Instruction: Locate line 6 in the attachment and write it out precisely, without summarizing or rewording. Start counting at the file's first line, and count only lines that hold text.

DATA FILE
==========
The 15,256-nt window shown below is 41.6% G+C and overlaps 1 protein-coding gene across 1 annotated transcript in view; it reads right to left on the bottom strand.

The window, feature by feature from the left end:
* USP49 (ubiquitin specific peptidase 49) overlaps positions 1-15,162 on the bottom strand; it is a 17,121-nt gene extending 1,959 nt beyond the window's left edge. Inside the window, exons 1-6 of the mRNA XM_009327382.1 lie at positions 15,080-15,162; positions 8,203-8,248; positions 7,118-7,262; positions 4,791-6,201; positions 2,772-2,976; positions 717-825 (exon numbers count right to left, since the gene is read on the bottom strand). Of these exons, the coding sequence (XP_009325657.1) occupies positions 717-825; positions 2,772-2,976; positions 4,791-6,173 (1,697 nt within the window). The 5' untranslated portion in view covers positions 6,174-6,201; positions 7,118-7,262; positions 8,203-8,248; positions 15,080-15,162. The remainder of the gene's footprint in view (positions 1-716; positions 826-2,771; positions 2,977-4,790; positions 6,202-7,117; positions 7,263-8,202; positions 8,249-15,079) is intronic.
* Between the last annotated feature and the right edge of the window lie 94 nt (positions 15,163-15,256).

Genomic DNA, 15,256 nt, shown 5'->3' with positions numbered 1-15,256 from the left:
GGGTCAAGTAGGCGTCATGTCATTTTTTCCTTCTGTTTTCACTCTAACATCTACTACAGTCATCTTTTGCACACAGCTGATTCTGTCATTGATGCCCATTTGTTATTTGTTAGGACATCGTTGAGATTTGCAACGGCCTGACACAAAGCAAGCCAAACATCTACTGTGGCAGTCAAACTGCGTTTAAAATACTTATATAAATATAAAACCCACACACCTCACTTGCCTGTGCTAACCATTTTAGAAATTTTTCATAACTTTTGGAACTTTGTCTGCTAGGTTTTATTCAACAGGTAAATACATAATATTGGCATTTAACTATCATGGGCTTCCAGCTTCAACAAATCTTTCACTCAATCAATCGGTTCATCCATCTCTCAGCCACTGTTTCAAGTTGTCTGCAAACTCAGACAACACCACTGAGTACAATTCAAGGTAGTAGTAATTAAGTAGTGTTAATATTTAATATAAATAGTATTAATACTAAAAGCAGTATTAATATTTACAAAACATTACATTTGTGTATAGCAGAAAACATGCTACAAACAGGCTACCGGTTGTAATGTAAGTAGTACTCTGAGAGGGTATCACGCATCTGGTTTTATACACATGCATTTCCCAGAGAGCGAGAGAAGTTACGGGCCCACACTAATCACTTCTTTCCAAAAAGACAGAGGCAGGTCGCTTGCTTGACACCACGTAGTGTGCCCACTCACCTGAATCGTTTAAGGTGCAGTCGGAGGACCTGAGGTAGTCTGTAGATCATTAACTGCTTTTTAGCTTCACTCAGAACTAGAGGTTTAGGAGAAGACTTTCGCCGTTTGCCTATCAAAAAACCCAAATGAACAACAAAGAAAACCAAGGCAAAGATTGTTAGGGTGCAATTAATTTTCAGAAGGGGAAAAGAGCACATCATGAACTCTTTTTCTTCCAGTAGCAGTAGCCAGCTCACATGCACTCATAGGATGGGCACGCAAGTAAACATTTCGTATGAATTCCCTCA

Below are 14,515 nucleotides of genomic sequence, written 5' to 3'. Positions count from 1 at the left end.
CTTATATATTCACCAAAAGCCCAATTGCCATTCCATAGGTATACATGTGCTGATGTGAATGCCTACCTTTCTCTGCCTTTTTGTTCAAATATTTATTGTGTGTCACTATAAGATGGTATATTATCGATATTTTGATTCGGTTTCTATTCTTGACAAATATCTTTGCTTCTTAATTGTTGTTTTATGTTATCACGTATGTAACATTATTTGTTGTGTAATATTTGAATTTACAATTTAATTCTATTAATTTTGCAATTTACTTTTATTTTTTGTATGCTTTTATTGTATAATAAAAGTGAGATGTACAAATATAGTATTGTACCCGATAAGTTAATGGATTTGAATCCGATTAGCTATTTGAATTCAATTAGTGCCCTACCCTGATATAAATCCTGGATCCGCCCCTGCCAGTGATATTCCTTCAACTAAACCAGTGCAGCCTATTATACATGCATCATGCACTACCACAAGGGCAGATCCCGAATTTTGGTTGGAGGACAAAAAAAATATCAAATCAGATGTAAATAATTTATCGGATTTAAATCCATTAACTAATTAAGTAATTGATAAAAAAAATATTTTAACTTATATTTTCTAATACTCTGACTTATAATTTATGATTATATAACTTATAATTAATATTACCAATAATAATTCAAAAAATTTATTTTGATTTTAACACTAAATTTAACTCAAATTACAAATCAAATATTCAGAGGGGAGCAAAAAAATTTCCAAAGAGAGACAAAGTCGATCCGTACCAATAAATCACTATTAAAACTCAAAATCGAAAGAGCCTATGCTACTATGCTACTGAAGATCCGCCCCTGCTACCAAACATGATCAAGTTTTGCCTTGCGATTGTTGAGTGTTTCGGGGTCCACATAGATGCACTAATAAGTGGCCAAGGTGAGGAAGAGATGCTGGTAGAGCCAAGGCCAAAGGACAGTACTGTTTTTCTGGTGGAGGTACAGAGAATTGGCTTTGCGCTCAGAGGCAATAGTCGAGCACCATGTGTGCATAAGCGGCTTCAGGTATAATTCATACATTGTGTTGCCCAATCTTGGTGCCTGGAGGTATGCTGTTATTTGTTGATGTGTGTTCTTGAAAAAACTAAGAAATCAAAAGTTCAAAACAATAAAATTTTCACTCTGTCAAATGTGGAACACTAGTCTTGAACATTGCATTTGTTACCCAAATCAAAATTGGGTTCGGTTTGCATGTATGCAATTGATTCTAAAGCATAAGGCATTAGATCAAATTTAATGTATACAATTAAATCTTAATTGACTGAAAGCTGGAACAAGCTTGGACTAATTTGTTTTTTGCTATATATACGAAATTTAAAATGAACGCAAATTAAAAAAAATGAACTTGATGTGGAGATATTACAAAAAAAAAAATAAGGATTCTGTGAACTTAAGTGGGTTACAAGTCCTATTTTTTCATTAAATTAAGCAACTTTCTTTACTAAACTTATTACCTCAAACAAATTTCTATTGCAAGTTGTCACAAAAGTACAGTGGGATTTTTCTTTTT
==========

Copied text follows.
GGGTCAAGTAGGCGTCATGTCATTTTTTCCTTCTGTTTTCACTCTAACATCTACTACAGTCATCTTTTGCACACAGCTGATTCTGTCATTGATGCCCATTTGTTATTTGTTAGGACATCGTTGAGATTTGCAACGGCCTGACACAAAGCAAGCCAAACATCTACTGTGGCAGTCAAACTGCGTTTAAAATACTTATATAAATATAAAACCCACACACCTCACTTGCCTGTGCTAACCATTTTAGAAATTTTTCATAACTTTTGGAACTTTGTCTGCTAGGTTTTATTCAACAGGTAAATACATAATATTGGCATTTAACTATCATGGGCTTCCAGCTTCAACAAATCTTTCACTCAATCAATCGGTTCATCCATCTCTCAGCCACTGTTTCAAGTTGTCTGCAAACTCAGACAACACCACTGAGTACAATTCAAGGTAGTAGTAATTAAGTAGTGTTAATATTTAATATAAATAGTATTAATACTAAAAGCAGTATTAATATTTACAAAACATTACATTTGTGTATAGCAGAAAACATGCTACAAACAGGCTACCGGTTGTAATGTAAGTAGTACTCTGAGAGGGTATCACGCATCTGGTTTTATACACATGCATTTCCCAGAGAGCGAGAGAAGTTACGGGCCCACACTAATCACTTCTTTCCAAAAAGACAGAGGCAGGTCGCTTGCTTGACACCACGTAGTGTGCCCACTCACCTGAATCGTTTAAGGTGCAGTCGGAGGACCTGAGGTAGTCTGTAGATCATTAACTGCTTTTTAGCTTCACTCAGAACTAGAGGTTTAGGAGAAGACTTTCGCCGTTTGCCTATCAAAAAACCCAAATGAACAACAAAGAAAACCAAGGCAAAGATTGTTAGGGTGCAATTAATTTTCAGAAGGGGAAAAGAGCACATCATGAACTCTTTTTCTTCCAGTAGCAGTAGCCAGCTCACATGCACTCATAGGATGGGCACGCAAGTAAACATTTCGTATGAATTCCCTCA